It has been said of some salespeople that you can easily spot when they’re lying — their lips are moving. Salespeople aren’t the only ones giving lip service to the truth. Job interviews are frequently built on one or more lies.
The lying is happening on both sides of the table. Candidates misrepresent their abilities. Companies overstate the facts. Both parties omit details.
The farcical dance that defines many interviews undermines effective selection. Candidates accept ill-fitting jobs based upon incomplete information. Companies end up having good interviews that turn into bad hires.
Sometimes the lies told by candidates and companies are intentional. Often the deception is unconscious. People are simply doing things the way they’ve always been done, unaware of the consequences.
Stopping the deception requires understanding and interrupting these lies. Let’s take a look at some of the different types of lying common in the hiring process.
Lies of omission are the most common, as people leave out details they believe could become a deal breaker. Candidates choose not to share a past mistake they think could end their chances. Interviewers avoid talking about negative aspects of the job out of fear they’ll turn off a talented person. Both parties neglect sharing the full truth, hoping it will bolster their chances of a positive hiring outcome.
Rooted in the truth, lies of exaggeration bend the facts in an effort to make someone or something look better than it is. Employers amplify advancement opportunities; candidates magnify the depth of their experience; both sides distort details. Instead of painting an accurate picture, companies and candidates take liberties that misinform and mislead.
Lies of deception are a form of hiring magic. Like a magician who diverts your attention to create an illusion, deception in hiring is an attempt to divert attention away from negative details. Jobseekers change dates on resumes to cover up employment gaps. Companies misrepresent job details to make a role seem more attractive. Candidates and companies engage in a hiring version of fake news out of fear of the impact of the truth.
It has been said that promises were made to be broken. That’s being lived out daily in interviews. Managers openly acknowledge an organizational problem, promising it will soon be rectified even though they have no authority to keep that promise. Candidates commit to improving weak skills if hired, knowing full well they lack the time and resources to keep the commitment. Promises in interviews are a common workaround for real issues that aren’t really going to be resolved.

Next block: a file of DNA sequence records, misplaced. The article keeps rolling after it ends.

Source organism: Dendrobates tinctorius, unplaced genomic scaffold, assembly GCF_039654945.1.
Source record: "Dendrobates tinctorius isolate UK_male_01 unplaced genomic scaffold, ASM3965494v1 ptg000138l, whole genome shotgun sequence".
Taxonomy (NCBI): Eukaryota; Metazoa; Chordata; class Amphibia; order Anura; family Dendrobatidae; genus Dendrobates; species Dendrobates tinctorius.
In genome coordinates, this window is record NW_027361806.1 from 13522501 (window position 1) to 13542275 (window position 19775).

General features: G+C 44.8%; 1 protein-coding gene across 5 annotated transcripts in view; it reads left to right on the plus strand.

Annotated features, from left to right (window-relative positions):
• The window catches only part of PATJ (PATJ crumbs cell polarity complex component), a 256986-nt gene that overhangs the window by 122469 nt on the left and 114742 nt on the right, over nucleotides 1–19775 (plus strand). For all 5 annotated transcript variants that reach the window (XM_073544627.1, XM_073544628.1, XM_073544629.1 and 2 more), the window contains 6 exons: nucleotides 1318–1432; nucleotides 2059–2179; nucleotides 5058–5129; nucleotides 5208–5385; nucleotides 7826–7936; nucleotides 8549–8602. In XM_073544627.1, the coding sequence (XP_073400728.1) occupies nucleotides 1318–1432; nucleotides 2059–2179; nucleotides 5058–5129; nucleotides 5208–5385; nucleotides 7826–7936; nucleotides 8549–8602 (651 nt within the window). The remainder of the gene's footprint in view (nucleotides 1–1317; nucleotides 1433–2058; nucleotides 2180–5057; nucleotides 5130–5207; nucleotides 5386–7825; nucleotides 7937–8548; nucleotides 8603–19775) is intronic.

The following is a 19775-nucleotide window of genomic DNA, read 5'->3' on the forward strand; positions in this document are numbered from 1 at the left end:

When in school, using ideas or work that is not your own will get you a failing grade. When hiring, plagiarism will get you a failed hire. Hiring-related plagiarism is being perpetrated by both parties. Jobseekers provide work samples that aren’t their own and have friends take online skills tests. Employers copy and use other companies’ well-written job descriptions knowing that these documents are a far cry from the job they’re offering.
Believed to be harmless, white lies are relatively minor omissions, exaggerations, deceptions, promises, and plagiarism. Although minor, white lies still distort the facts thereby undermining sound decision-making.
Accuracy in hiring requires accurate information. Without that, companies and candidates end up making choices they later regret.
Put a stop to these regrets by taking three steps.
Step #1: Commit to rigorous honesty
Teach everyone involved in hiring about the six types of lies, making it clear that these are often unintentional habits. Share how you’ve made these errors; your vulnerability can elicit the same from your colleagues. Support one another in a commitment to a hiring process that is grounded in rigorous honesty.
Step #2: Be appropriately transparent
Rigorous honesty doesn’t mean engaging in blind transparency. A productive hiring process should give candidates (and you) the details needed to make a prudent decision. Take time to determine the information that a candidate needs to know, including job responsibilities, role expectations, company culture, compensation, and career development and advancement opportunities. Appropriate transparency that is rigorously honest will help them make an informed choice.
Step #3: Clean up mistakes
You’re human and you’ll make mistakes, including when you’ve been in the practice of unintentional deception. Breaking this habit may take time, which means you may make some missteps along the way. Seize this as an opportunity. When you tell one of the six lies, acknowledge it and clean it up. Remember that mistakes are your chance to demonstrate your excellence at problem-solving.
In a world filled with fakery, your organization’s commitment to stopping all forms of deception is an opportunity. An opportunity to strengthen your brand, improve the hiring experience, and deepen engagement from the very first interaction. Those benefits alone are worth letting go of the lies.